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Templeton-based Wellness Kitchen and Resource Center supports healing through food education

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When Nancy Walker went to culinary school in Phoenix, it wasn't what she thought it was going to be. Every dish had salt on the ingredient list. Every time she finished a dish, she would take it to her chef instructor for review, and he would say it needed more salt.

"I finally asked him, 'At what point do you stop adding salt and start adding spices, herbs, and other things?' It can't just be from this big bin of white, processed, every-granular-is-exactly-the-same salt," Walker said.

HEALING THROUGH THE KITCHEN Volunteers work daily at The Wellness Kitchen and Resource Center to learn about and prepare healthy foods. - PHOTO COURTESY OF THE WELLNESS KITCHEN AND RESOURCE CENTER
  • Photo Courtesy Of The Wellness Kitchen And Resource Center
  • HEALING THROUGH THE KITCHEN Volunteers work daily at The Wellness Kitchen and Resource Center to learn about and prepare healthy foods.

She learned that her culinary education was preparing her to sell a plate at a restaurant, and customers want salt. That wasn't her true passion.

Walker found her passion at Bauman College, which teaches culinary arts but specializes in holistic nutrition.

"It was looking at food with a whole new set of eyes. The colors, taste, and even as far as the famer's hands that grew this with so much passion in them and the families that helped with that," she said.

That was the first part of her inspiration to create the Wellness Kitchen and Resource Center in 2010 in Templeton. The second was the perseverance her mother had shown to change her dieting habits after losing family members to cancer and battling cancer herself two times.

The nonprofit offers hands-on wellness and therapeutic cooking classes, health and nutritional lectures, demonstrations, and a meals program. Health professionals, guest chefs, nutritional educators, organic ranchers, and farmers lead all of the programs.

Although Walker is still passionate about the nonprofit she founded, she is stepping out of her role as executive director to make way for Gina Grieb, who Walker said will take the kitchen to the next level.

"It needs to go to the next level whether it's opening a second one, having a larger kitchen, or distributing to another area. So the decision to bring on an executive director that could help us achieve that was the goal, and boy did we find someone," Walker said.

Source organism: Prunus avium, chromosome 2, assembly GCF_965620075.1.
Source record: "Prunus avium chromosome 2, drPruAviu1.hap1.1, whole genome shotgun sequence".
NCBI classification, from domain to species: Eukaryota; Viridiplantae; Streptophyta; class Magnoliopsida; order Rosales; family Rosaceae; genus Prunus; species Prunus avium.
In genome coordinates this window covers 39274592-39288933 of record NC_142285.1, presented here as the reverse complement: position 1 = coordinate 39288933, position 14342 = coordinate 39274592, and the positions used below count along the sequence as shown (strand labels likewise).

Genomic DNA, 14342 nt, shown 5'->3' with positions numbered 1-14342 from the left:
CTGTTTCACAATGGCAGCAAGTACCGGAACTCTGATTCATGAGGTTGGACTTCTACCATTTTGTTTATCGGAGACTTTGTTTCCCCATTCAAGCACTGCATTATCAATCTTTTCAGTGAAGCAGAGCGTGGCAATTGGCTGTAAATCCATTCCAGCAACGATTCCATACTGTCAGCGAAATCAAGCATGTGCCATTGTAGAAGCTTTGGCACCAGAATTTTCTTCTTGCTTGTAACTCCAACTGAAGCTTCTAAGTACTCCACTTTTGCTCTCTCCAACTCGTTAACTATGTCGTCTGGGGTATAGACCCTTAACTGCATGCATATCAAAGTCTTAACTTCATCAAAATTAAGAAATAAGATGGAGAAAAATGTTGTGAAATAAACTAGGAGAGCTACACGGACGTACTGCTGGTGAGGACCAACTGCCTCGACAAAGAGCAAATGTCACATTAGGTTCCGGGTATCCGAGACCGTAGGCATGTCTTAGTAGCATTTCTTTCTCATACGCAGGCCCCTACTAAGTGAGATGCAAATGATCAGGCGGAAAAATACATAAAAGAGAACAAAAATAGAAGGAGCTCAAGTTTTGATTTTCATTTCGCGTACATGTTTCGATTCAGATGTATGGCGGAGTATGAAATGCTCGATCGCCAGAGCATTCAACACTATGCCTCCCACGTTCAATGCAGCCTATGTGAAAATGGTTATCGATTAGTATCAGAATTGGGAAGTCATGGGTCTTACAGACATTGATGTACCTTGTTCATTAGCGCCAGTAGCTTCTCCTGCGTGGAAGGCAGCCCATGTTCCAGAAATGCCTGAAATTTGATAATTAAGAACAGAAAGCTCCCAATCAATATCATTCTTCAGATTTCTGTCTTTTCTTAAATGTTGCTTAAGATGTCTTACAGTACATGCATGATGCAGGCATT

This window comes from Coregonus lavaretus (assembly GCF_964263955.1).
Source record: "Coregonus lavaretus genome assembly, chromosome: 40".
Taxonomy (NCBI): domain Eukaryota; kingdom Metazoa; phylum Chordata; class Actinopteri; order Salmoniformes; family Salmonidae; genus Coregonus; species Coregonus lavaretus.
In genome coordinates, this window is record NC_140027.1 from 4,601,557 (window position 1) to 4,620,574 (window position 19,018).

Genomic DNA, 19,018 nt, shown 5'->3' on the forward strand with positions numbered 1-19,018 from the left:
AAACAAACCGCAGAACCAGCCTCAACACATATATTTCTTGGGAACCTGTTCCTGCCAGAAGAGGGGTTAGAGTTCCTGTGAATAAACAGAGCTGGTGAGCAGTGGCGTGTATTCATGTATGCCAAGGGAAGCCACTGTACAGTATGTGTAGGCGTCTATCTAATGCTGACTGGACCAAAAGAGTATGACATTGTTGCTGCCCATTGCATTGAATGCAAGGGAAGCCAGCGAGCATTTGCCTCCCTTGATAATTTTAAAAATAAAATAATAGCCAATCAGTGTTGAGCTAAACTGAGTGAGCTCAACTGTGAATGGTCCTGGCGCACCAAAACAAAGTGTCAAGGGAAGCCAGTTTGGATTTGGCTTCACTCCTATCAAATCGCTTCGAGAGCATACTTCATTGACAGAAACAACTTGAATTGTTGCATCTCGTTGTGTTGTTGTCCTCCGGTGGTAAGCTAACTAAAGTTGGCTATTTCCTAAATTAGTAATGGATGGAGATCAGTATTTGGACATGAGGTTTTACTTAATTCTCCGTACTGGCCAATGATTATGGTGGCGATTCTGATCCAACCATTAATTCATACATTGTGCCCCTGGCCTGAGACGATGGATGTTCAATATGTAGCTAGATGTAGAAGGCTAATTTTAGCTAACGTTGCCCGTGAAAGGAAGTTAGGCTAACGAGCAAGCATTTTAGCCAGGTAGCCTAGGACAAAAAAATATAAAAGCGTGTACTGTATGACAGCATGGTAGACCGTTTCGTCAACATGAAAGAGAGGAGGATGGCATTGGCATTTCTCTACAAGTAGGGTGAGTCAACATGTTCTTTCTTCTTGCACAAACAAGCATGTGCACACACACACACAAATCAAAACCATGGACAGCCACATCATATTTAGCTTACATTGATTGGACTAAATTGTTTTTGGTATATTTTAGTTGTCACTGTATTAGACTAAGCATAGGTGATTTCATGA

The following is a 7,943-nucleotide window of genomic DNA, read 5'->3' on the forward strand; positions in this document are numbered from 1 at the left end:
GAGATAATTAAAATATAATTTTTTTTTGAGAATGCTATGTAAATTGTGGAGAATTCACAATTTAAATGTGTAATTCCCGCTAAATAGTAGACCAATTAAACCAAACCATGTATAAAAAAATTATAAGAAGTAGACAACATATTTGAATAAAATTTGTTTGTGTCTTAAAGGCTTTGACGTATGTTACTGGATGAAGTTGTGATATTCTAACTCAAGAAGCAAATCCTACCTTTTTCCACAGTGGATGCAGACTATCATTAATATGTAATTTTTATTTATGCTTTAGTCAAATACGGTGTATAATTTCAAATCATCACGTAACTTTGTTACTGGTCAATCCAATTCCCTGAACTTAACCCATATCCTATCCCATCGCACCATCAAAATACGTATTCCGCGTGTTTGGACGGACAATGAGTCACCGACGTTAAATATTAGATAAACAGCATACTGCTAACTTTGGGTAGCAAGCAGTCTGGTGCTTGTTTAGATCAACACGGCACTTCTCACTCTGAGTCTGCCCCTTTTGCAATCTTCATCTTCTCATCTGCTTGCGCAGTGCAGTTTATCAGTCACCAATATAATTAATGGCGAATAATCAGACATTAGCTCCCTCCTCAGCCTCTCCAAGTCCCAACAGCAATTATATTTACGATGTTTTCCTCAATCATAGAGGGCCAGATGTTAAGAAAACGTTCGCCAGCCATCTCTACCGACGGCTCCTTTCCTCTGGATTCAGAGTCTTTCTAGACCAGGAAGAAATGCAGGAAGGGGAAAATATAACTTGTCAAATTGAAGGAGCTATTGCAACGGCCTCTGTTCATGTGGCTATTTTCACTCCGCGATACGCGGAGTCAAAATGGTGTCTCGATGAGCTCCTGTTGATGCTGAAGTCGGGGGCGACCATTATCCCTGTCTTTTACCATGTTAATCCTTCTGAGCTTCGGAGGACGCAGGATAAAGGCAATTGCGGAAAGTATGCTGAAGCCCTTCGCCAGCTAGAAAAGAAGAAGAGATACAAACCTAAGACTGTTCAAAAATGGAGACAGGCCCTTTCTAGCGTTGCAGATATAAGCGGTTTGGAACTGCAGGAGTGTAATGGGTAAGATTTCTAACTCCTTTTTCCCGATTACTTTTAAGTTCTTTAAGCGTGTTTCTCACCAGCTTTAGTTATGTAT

Walker felt that the organization had everything in place to take the next steps, so she decided to get back into working in the kitchen.

The kitchen offers meals that are specialized to heal those with health issues. About 40 to 50 volunteers (ranging from teens to mature adults) prepare a variety of foods each week that take into consideration low sodium, iodine free, heart healthy, food allergies, or digestive issues in the recipes. All of the meals are dairy and gluten free.

Walker describes it as a good way for people to learn the healthy meals they can make for an ill family member or a neighbor.

"Everybody wants to give to somebody that is not well. So we're here to guide them on not just giving the great big lasagnas, the big meatloaf, but rather smaller portions and variety," she said.

Using local ingredients, volunteers begin their day at 5:30 a.m. to prep and chop the ingredients per instruction from the chef. Cooks come in next and cook the meals that will either be picked up in Templeton or delivered throughout San Luis Obispo County. There are also pickup locations in San Luis Obispo and Cambria.

Meals include dishes like baked apple cinnamon oatmeal with fruit compote or beef bone broth.

To learn more about the Wellness Kitchen and Resource Center or its prepared foods, visit thewkrc.org.

Fast facts

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Staff Writer Karen Garcia wrote this week's Strokes and Plugs. Send tidbits to kgarcia@newtimesslo.com.

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